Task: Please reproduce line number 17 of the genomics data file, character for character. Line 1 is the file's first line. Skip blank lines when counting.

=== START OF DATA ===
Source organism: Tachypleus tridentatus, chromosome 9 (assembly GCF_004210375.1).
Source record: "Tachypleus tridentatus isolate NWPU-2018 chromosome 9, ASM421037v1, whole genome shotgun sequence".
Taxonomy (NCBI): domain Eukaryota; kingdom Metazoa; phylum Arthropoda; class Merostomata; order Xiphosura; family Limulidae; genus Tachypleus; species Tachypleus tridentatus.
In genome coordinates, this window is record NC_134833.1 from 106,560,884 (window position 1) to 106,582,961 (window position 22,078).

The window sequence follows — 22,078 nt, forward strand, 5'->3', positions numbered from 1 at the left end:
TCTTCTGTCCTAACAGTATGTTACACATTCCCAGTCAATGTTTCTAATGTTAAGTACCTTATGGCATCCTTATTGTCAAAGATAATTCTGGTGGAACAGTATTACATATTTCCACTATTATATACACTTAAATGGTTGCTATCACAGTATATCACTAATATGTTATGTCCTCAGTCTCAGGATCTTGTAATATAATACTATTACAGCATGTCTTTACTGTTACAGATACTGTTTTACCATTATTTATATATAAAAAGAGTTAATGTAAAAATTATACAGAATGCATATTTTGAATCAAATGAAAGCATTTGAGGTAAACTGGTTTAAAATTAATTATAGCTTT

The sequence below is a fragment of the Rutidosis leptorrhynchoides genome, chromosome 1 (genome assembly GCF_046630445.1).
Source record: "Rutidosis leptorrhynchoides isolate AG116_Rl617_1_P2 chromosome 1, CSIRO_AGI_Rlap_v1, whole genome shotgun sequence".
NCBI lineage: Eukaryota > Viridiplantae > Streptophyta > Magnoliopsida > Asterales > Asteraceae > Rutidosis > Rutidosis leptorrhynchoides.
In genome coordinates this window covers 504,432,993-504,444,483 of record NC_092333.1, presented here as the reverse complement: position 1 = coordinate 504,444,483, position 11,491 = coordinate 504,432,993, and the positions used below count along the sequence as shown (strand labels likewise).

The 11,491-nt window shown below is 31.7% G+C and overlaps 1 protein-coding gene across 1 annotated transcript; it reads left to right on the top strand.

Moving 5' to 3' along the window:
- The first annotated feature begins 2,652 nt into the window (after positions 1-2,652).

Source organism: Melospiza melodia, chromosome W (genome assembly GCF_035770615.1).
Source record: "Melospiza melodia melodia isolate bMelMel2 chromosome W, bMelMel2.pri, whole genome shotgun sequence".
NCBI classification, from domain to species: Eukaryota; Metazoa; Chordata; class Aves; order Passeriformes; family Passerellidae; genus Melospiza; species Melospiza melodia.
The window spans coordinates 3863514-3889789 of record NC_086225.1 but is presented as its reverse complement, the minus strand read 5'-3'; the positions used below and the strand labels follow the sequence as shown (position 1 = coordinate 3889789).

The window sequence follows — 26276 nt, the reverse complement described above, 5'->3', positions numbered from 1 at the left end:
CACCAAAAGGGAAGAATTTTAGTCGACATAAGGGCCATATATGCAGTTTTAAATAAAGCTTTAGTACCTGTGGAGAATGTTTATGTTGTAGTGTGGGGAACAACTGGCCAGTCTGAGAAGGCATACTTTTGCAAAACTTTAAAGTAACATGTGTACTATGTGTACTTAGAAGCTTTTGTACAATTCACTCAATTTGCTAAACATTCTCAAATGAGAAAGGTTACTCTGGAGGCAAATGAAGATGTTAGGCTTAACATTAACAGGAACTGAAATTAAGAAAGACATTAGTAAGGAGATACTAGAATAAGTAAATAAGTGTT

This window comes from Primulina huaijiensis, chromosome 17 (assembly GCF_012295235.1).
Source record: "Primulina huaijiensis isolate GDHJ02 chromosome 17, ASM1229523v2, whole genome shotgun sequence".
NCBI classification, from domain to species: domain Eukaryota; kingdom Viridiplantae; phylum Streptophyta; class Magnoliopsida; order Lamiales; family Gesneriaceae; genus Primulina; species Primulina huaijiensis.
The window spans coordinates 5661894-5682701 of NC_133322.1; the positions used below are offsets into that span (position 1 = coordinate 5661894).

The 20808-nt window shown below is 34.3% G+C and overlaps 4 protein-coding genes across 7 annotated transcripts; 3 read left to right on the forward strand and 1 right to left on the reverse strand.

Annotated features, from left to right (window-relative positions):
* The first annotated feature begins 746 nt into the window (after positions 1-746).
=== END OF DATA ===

The window spans coordinates 3863514-3889789 of record NC_086225.1 but is presented as its reverse complement, the minus strand read 5'-3'; the positions used below and the strand labels follow the sequence as shown (position 1 = coordinate 3889789).